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The purpose of this study was to examine the impact of body composition on energy expenditure (EE) of 164 young adults during a 1-mile walk and a 1-mile run on a treadmill. Segmental bioimpedance was used to measure body composition variables. The EE in men (108.3 ± 17.6 kcal) was greater than (P < 0.05) women (80.3 ± 10.6 kcal) during the 1-mile walk, and the difference increased in magnitude during the 1-mile run (144.9 ± 23.2 kcal vs. 105.1 ± 14.9 kcal, respectively). When EE was expressed per unit of body mass, men and women were similar. However, women had a higher EE per unit of fat-free mass (FFM). Regardless of gender, running 1-mile resulted in a greater EE than walking 1-mile. In addition, men expended more absolute calories than women due to a higher body mass. When EE was examined relative to FFM, women were found to be less economical than men, which was most likely due to carrying larger amounts of inactive adipose tissue.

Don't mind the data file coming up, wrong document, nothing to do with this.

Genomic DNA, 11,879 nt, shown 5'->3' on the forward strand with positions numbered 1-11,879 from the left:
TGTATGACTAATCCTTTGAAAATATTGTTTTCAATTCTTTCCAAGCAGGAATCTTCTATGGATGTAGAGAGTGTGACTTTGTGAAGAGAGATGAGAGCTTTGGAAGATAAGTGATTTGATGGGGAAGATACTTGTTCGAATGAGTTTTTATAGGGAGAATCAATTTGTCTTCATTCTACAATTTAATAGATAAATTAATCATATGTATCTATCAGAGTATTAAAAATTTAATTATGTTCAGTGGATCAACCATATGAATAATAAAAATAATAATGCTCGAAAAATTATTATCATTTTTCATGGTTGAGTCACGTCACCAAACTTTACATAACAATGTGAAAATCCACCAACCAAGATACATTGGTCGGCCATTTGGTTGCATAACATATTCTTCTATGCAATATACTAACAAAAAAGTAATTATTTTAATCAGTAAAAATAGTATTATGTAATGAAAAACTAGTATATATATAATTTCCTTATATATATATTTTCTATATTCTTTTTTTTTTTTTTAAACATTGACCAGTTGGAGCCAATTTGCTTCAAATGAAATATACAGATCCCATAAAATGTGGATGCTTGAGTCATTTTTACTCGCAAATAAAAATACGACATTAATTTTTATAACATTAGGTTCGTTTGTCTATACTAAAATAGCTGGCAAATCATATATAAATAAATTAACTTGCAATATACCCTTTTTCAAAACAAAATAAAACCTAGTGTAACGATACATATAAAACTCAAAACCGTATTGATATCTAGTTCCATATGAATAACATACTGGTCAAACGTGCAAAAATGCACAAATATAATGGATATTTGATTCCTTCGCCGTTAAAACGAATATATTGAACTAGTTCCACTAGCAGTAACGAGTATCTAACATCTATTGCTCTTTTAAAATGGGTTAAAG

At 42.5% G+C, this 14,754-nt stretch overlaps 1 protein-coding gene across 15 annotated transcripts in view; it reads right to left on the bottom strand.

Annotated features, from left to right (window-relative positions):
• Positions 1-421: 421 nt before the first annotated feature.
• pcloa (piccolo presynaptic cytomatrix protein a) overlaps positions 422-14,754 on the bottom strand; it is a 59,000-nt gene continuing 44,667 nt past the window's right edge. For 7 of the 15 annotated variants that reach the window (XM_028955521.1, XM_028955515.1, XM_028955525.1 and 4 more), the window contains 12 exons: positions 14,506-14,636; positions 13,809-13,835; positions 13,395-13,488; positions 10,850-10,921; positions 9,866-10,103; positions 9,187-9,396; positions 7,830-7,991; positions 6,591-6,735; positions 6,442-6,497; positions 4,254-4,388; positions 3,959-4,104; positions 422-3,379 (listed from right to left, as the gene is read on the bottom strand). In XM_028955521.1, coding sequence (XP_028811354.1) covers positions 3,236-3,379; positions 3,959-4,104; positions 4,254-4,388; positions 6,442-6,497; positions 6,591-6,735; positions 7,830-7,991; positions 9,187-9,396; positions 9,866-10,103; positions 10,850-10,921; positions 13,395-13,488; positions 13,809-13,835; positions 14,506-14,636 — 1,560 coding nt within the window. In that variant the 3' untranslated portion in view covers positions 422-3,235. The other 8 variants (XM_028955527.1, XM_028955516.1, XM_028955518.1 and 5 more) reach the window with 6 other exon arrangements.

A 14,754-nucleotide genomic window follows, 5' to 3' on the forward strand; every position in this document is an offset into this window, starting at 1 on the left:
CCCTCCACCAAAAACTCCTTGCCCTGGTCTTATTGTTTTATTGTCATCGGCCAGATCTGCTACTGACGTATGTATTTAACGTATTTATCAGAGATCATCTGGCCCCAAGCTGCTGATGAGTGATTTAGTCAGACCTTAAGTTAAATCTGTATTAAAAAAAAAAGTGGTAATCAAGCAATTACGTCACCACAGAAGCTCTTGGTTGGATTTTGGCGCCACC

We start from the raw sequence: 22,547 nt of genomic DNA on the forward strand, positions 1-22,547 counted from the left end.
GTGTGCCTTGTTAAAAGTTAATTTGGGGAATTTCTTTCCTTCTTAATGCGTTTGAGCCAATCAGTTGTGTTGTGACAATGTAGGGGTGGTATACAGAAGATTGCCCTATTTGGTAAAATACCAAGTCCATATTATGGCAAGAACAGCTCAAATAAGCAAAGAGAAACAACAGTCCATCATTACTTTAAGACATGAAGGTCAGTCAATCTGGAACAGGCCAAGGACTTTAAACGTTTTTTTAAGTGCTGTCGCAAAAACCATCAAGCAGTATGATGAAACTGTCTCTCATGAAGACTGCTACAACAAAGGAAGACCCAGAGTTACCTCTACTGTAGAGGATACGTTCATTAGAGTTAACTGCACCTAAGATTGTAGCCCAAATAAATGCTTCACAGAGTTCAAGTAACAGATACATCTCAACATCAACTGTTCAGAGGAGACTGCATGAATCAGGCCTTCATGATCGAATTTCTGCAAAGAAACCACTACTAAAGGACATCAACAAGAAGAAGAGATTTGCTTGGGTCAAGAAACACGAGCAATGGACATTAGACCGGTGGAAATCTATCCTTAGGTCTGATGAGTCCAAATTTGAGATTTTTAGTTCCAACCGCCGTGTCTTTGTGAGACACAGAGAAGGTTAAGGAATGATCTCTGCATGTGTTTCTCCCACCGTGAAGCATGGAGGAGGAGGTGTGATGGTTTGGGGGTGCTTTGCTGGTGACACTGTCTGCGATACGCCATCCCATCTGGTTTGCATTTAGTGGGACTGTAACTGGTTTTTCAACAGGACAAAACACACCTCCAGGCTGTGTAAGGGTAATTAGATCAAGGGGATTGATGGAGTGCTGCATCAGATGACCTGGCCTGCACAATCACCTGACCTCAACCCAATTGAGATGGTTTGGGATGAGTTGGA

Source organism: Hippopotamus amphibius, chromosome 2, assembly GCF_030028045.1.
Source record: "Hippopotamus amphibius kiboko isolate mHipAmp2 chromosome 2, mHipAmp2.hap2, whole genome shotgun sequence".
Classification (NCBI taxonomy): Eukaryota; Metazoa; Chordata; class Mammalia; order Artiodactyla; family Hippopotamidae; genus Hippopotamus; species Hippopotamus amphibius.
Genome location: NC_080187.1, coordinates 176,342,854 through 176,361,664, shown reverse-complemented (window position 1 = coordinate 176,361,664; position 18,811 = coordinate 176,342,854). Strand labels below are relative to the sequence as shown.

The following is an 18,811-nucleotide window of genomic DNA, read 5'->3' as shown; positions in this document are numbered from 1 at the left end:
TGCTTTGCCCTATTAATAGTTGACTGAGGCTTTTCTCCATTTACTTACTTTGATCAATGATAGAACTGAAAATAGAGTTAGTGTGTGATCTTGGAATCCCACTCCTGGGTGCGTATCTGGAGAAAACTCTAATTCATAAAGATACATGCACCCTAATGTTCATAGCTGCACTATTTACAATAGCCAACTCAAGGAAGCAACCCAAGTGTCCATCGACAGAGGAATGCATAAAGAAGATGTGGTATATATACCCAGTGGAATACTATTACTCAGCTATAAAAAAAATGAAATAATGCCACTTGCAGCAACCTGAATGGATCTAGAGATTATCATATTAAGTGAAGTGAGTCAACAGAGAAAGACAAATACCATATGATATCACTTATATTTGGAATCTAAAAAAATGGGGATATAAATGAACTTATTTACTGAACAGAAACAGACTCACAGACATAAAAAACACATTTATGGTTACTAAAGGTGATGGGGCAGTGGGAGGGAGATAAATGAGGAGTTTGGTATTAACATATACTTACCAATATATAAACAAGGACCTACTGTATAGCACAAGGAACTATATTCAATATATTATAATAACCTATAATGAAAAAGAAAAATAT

Originally published as: Pauley, A., Dixon, C. B., Rawson, E. S., McConnell, T. R., & Andreacci, J. L. (2016). The impact of body composition on energy expenditure during walking and running in young adults. Journal of Exercise Physiology Online, 19(1), 66+.